Ok, I do hate this one.

But I think that’s enough of that. Let’s review what Giggle Palooza can tell us about truly great, engaging content. The key features seem to be:

  • Extremely basic photoshop work
  • Expressing approval or disapproval towards specific days of the week (Mondays are bad, Fridays are good)
  • Somewhat problematic non-inclusive views
  • Animals

So I’ve used the above formula to create the world’s first piece of PERFECT CONTENT:

Pleas like, enjoy, and share with your friends.

Beware the guest blog post invitation

So, this is basically just a heads-up about something that happened a while back. I could only find one or two other posts about this online, so I thought I’d write it up in case it helped anyone else. If you don’t manage a blog or website, this might not be very relevant for you – but you might find it interesting anyway.

Last September I got an email from someone asking if they could do a “guest post” on my blog. Naturally, I was very excited! The idea of someone thinking my blog was interesting enough that they’d want to contribute themselves was really cool. It was the first time someone had been in touch, and it felt like a thrilling opportunity to get some good exposure. But something was amiss.

For starters, they hadn’t used my name in the email. Oh well, that’s understandable. People are pretty busy, and maybe we’ve got past the point of needing to use, like, introductions in emails and things. Straight to business, that’s fine with me.

But then, thinking about this, I also noticed they hadn’t referenced anything to do with me or my blog. Not even like “I saw your post about x“. Also the content they were suggesting didn’t seem a natural fit for my site. I write essays about Shrek and the Simpsons, under the general umbrella of what I call “cultural artifacts”. A blog about identity theft didn’t seem super relevant to my audience.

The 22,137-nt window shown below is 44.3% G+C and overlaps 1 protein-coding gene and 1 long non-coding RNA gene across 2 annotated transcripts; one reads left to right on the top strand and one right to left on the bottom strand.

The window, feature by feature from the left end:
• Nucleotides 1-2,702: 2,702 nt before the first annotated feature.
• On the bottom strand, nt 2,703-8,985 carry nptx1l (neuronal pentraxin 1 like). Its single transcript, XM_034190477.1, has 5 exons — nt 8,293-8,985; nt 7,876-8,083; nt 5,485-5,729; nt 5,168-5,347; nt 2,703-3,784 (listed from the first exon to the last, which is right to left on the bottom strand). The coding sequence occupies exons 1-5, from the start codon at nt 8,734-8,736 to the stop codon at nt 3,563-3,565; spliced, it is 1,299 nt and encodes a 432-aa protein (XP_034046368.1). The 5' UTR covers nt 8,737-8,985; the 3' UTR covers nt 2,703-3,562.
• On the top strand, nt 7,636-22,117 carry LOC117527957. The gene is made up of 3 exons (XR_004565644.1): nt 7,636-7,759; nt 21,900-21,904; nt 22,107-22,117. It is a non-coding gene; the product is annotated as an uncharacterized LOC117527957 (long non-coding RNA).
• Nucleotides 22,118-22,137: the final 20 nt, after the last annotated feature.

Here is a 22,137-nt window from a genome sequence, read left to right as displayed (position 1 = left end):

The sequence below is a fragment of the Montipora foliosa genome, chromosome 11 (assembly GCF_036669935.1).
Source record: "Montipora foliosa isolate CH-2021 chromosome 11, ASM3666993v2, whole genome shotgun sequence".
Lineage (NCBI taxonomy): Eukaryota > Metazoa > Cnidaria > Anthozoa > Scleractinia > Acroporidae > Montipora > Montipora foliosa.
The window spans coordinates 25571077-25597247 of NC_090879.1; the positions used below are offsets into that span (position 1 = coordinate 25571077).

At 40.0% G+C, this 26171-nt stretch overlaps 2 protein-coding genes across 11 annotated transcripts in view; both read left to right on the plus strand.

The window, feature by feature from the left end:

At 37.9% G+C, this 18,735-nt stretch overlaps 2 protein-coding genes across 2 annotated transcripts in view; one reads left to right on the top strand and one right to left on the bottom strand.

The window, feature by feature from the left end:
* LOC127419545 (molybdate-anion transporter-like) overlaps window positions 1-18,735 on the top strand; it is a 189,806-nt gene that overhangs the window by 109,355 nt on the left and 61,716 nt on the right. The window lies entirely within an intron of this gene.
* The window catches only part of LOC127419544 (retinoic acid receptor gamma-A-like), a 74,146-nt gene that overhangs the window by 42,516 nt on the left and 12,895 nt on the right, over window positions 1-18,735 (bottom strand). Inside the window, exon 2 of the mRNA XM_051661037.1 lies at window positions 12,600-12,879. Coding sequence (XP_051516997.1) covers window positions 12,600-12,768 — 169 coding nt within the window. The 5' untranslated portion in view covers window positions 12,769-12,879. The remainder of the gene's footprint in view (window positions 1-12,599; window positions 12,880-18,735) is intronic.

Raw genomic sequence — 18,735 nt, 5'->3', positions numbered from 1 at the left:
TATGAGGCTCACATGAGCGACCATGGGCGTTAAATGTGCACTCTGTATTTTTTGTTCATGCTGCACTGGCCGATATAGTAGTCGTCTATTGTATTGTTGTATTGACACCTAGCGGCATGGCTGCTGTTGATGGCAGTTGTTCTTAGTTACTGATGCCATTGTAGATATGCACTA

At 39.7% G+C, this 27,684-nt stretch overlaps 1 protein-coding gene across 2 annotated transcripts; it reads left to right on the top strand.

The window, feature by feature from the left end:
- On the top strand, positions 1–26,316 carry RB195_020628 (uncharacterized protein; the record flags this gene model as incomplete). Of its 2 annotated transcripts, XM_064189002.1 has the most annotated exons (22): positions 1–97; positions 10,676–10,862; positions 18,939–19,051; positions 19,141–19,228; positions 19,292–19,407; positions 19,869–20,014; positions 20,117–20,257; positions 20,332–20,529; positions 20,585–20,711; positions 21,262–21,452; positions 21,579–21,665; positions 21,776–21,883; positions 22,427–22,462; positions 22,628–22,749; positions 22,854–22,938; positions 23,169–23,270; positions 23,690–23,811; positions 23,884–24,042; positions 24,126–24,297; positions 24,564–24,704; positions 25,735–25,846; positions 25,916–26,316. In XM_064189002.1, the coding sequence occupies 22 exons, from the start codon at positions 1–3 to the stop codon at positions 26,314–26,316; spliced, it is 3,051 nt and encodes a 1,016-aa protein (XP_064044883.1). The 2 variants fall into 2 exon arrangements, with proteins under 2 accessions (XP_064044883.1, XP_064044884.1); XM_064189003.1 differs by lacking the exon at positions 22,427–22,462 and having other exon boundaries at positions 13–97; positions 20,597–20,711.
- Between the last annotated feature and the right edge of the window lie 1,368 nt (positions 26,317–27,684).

The author was from a site called culturecoverage.com. Checking out the site, the content there seems harmless enough. Nothing very different or exciting, but it was a real website that had real writers. What was going on?

Suspicious, I checked out the example blog posts in the email. They all seemed above board. Pretty generic filler content you’d get on any entry-level blog about technology. If this was some kind of scam, I couldn’t see the end game.

So instead, I Googled to see where this blogger had already written reviews as a guest on other people’s sites. It turned out quite a few people had taken the blogger up on their invitation, enthusiastically introducing them, seemingly as thrilled as I was to have someone offering to come and provide some content on their site.

And, again, the blogs seemed pretty innocuous. They were things like:

  • Top 6 Anime Cons to Visit Around the World
  • 5 Low-Cost Apps to Make Any Artist’s Life Easier
  • Top 5 Under the Radar Animes to Binge On

So maybe I was wrong to be suspicious? But then I noticed something even weirder. Take a look at these screenshots from the above guest blogs:

They have one thing in common: they all make references to VPN technology. Yes, every single one found some way to tie VPNs into the topic. Very strange!

So I looked up another guest post by the same author: Great Ways to Find Free E-books. And yep, there was yet another reference to VPNs there too.

Not only that, they all shared the same link to the same review site. I’m not going to put the link here (you’ll see why), but it seemed very strange to me. The author was a writer for culturecoverage.com but the linked site was a technology blog, and specifically a page on that site that reviewed VPNs.

Thus the chain looked a bit like this:

VPN Review site > Linked to in a guest post > By a writer for Culture Coverage > On other people’s blogs as a guest